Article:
ePuap: a Polish approach to building a platform

ePUAP, the Polish electronic platform for public administration services, is a nationwide IT platform set up to allow citizens to communicate with public administrative bodies in a uniform, standard way. Its aim is clear: to make government services simpler, more available and at lower costs, and to cut red tape. Unfortunately, the existing quality and pace of distribution of electronic signatures and trusted profiles, as enabled by ePUAP, seem far from sufficient. Widespread adoption of electronic identities will therefore be based on a new and technically improved trusted profile.  

Policy Context

The ePUAP system is being developed in stages. The first of these, named ‘Development of the ePUAP Electronic Platform of Public Administration Services’, was carried out between January 2006 and October 2008. This formed part of Poland’s 2004–2006 Sector Operational Programme – Improvement of the Competitiveness of Enterprises, under Priority 1: ‘Enhancement of a knowledge-based economy business environment’, Measure 1.5: ‘Development of a system for entrepreneurs’ access to information and public services online’. The Centre for Digital Administration (CCA) is currently working on the ePUAP2 project, which will expand the functionality of the original ePUAP platform and increase the number of public services available online. The project is co-financed by the European Regional Development fund under the 2007–2013 Innovative Economy Operational Programme, Priority 7: ‘Information society – Establishment of electronic administration’.   EPUAP offers: • e-services for public administration; • the ability for citizens to handle their own administrative matters without leaving home; • the ability for public authorities to communicate electronically with both citizens and other authorities.   Services available on ePUAP cover administrative matters related to business activities, health, and job searches, among others.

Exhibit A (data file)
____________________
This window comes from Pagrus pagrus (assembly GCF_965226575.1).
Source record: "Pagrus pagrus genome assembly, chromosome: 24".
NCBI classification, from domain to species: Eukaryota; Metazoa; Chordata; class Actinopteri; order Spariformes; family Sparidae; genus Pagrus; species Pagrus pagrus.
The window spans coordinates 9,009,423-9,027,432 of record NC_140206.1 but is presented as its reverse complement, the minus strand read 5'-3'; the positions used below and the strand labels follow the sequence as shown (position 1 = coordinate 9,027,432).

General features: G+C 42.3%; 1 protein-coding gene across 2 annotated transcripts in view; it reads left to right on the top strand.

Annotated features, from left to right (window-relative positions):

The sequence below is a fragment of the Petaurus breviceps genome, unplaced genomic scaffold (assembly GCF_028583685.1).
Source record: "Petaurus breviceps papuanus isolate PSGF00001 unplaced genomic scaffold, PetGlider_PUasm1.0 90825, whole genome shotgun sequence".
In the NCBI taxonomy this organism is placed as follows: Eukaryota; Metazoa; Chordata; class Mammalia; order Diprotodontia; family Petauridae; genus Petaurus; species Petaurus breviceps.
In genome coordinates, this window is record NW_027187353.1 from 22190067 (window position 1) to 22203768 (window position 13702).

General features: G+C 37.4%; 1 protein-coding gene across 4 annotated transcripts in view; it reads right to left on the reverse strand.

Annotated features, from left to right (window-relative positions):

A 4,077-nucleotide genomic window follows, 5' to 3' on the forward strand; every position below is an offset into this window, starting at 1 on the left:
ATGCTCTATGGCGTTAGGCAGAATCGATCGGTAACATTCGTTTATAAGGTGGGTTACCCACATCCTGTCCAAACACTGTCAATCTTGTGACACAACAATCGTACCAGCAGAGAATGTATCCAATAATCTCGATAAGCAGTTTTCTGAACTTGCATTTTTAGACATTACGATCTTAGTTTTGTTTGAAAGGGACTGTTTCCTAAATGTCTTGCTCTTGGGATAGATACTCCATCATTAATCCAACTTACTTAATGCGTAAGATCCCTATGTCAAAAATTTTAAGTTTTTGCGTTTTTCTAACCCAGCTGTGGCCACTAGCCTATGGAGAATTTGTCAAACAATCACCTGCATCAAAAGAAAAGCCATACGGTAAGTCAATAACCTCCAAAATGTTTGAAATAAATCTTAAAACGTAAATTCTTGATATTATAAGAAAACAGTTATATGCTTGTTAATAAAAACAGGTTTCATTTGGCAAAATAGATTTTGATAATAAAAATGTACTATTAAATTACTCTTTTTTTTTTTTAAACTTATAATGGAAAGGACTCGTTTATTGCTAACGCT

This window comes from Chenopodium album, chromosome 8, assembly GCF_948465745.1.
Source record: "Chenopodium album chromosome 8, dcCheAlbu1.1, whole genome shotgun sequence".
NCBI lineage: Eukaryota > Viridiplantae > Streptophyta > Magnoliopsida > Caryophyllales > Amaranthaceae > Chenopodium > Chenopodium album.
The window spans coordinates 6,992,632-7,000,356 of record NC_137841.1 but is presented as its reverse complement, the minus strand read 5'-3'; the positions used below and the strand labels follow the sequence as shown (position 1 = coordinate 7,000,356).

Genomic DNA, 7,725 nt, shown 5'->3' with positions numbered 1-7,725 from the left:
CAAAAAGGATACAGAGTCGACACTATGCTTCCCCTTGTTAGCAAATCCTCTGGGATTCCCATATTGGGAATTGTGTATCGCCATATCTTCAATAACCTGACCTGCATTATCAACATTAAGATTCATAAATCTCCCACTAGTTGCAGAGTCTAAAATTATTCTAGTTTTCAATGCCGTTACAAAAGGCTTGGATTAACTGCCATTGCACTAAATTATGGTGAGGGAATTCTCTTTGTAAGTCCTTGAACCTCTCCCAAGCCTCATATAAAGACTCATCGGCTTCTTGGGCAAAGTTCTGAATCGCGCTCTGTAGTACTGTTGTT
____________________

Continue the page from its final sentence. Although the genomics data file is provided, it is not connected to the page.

Description of target users and groups

The platform provides the technology infrastructure needed to provide services to citizens. Among the participants in ePUAP are units of both central and local government, including municipal offices. Initially ePUAP services were made available by various local government bodies. Currently, the service aims to ensure the availability of central services: those provided by various central authorities and accessible from anywhere in the country.   The most popular of the 150 or so services is the so-called general letter, which allows citizens to communicate with officials if there is no standard document available. The case is described in a simple letter, similar to an email, and any required supporting documents – such as scanned copies of payment receipts – can be added as annexes.   Other popular electronic forms available on ePUAP include: • application for a European Health Insurance Card; • application for an ID card; • notification of a lost or damaged ID card; • application for a copy of proof of marital status; • application for a copy or extracts from the register of land and buildings; • request to remove trees and shrubs; • notification of the sale of the vehicle.

Description of the way to implement the initiative

Implementation of government services requires an efficient and user-friendly mechanism for identification and authentication. ePUAP provides one such mechanism in the form of the ePUAP trusted profile. Citizens can get an ePUAP trusted profile free of charge, and use it to identify and authenticate themselves on other ICT systems run by public entities, as well as on ePUAP itself. With a trusted profile, users can send legally valid electronic mail without the need for qualified signatures. The trusted profiles are based on SAML (single sign-on), which allows the same account to log on to multiple service providers.

The other services available to holders of trusted profiles are:

• online registration for unemployment benefit and job-seeking (praca.gov.pl);

• services related to economic activity, such as registering a company and filing tax returns (www.ceidg.gov.pl);

• services related to the social security system (ZUS) for both employers and citizens (www.pue.zus.pl);

• criminal record checks (“Certificate of Good Conduct” or Zaświadczenie o Niekaralności) (https://ekrk.ms.gov.pl/ep-web

 

Technology solution